Monumental Photos

Temple Of Kukulcan, Chichen Itza, Mexico



I use Singh-Ray polarizers to reduce unwanted reflections and to enhance blue skies, as well as the company’s graduated neutral-density filters to bring back a sky that may otherwise be lost to a contrasty situation. HDR software (high dynamic range), which combines different exposures of the same scene into one image, is another popular technique for contrast control and image enhancement, but needs a tripod to be most effective.


One piece of equipment that I’ve found indispensable for successful monument photography in low-light situations and night photography is a small, but sturdy carbon-fiber tripod with a ballhead. Too often photographers leave tripods in their car or hotel room because of the hassle of carrying it and the time it takes setting up and breaking down. But a little advance preparation can make working with a tripod easier. For example, I have the ballhead’s quick-release baseplates attached to my camera bodies, so I just have to slip the camera into the ballhead, lock it down, attach a cable release, compose and shoot.

Temple Of The Golden Pavilion, Kyoto, Japan



Even if an on-camera flash could project itself far enough to illuminate a distant object such as the Crazy Horse Memorial, it would ruin the carefully constructed light design that was created for the monument. Setting the camera to the lowest ISO will produce the least noise (digital grain) in the resulting image. The long exposure required for a night shot with a low ISO necessitates using a tripod. Proper tripod usage means making sure to turn off the lens’ vibration reduction, using a cable release and, if possible, locking up the camera’s mirror to eliminate any potential camera shake. For the best results, shoot in RAW and fine-tune the Kelvin color temperatures as needed using programs such as Adobe Photoshop Lightroom or Apple Aperture.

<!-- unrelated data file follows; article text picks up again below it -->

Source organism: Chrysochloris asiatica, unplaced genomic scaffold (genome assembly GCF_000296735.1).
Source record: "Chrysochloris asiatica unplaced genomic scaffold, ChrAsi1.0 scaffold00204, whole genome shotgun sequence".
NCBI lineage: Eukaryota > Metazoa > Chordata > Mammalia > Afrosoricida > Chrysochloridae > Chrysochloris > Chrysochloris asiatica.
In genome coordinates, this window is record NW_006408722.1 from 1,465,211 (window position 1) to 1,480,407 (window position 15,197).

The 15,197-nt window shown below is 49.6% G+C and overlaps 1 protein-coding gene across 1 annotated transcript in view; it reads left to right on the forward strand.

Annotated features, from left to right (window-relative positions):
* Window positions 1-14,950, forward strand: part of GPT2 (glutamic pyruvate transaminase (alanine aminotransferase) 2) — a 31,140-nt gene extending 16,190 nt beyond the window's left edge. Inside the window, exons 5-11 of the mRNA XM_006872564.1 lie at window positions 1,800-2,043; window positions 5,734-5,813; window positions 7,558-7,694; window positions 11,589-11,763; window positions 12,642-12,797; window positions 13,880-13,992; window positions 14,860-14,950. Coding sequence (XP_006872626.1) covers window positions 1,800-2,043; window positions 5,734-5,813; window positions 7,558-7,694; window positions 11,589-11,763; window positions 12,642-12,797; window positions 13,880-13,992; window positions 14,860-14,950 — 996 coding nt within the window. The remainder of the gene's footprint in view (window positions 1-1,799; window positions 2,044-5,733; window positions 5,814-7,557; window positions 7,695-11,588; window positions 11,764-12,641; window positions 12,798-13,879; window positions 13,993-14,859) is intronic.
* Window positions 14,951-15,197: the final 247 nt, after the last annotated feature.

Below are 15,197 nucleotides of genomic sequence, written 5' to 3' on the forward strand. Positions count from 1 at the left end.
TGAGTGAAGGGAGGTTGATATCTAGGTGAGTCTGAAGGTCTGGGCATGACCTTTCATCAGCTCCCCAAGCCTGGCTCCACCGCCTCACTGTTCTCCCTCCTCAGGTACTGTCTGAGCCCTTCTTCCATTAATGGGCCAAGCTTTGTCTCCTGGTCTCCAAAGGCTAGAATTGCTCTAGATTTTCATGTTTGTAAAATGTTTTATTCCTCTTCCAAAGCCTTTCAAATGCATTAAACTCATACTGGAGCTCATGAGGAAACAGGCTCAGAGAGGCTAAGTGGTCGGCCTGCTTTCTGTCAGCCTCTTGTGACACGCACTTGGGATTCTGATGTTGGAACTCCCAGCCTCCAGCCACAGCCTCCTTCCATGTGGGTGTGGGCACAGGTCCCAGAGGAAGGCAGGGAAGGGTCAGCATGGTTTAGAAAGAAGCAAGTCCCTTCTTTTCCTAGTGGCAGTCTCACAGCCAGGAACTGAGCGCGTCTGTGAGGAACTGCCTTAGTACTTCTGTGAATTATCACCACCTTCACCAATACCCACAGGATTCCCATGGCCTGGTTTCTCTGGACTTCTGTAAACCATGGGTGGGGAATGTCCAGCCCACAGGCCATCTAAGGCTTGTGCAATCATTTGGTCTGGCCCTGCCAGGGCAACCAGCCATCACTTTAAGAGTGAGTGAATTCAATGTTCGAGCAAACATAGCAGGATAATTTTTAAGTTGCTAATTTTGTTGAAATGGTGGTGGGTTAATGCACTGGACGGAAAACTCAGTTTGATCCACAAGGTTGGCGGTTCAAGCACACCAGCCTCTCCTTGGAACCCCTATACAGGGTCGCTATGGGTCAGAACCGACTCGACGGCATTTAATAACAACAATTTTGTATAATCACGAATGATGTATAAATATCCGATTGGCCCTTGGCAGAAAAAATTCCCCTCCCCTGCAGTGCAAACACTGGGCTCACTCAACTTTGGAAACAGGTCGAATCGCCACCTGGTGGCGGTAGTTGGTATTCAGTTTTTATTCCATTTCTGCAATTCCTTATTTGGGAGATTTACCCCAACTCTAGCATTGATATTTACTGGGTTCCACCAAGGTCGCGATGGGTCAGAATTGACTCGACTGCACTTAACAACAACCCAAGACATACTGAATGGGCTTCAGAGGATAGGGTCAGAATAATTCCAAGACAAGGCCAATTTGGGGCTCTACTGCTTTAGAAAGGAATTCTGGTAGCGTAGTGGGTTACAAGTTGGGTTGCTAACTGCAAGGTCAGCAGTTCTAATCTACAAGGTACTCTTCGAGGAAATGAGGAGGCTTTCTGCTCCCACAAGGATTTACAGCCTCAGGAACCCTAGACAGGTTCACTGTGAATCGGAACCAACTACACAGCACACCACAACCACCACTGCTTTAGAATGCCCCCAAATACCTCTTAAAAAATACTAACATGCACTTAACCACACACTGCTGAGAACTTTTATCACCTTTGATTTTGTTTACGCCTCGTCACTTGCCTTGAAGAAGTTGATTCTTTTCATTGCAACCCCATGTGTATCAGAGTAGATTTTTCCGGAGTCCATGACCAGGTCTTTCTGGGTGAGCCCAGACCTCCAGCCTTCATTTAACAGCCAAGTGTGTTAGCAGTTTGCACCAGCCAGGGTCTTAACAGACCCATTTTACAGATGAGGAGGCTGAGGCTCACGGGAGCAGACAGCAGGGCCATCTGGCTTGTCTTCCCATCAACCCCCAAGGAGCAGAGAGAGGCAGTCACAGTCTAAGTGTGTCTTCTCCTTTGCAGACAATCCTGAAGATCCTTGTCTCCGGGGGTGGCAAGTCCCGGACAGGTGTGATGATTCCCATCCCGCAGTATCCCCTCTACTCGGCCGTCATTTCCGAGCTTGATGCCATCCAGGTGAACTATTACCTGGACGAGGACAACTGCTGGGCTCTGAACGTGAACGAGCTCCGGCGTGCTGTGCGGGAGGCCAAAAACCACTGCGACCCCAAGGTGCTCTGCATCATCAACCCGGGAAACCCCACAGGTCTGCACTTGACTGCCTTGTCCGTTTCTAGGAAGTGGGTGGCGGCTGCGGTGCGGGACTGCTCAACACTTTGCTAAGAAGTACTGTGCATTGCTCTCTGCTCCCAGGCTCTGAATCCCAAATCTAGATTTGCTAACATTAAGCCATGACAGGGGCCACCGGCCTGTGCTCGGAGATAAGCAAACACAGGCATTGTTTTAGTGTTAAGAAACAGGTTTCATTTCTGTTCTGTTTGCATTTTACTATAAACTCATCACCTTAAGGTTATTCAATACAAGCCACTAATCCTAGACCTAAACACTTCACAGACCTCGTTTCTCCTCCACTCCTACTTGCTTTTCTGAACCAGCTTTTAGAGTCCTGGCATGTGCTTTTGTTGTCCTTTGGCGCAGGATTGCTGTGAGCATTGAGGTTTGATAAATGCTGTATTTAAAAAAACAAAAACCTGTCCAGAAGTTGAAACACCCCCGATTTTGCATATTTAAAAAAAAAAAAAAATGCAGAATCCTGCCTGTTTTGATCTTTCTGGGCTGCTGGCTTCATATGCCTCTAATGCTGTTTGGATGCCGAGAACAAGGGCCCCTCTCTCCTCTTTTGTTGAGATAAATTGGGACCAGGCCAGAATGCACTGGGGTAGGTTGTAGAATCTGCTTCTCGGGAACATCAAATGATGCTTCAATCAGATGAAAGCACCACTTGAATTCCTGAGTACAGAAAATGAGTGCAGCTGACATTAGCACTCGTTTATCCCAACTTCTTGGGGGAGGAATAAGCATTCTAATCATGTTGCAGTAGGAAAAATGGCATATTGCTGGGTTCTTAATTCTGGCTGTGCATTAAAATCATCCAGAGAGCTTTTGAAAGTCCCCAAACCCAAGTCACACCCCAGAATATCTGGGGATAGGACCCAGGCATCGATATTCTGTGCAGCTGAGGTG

Many historic sites have specific days that can yield the most dramatic images. Twice a year, for example, on the spring and autumn equinox, the northwest corner of the Mayan pyramid at Chichen Itza, Mexico casts a series of triangular shadows that create the pattern of a serpent descending its steep staircase. If this was by intention to represent the feathered-serpent god Kukulcan on the equinox, it’s both an incredible engineering and scientific feat. Getting to the site early and staking out a position elevated above the soon-to-arrive throng is the only way to capture this dramatic display. A little advance planning goes a long way toward capturing memorable photographs.

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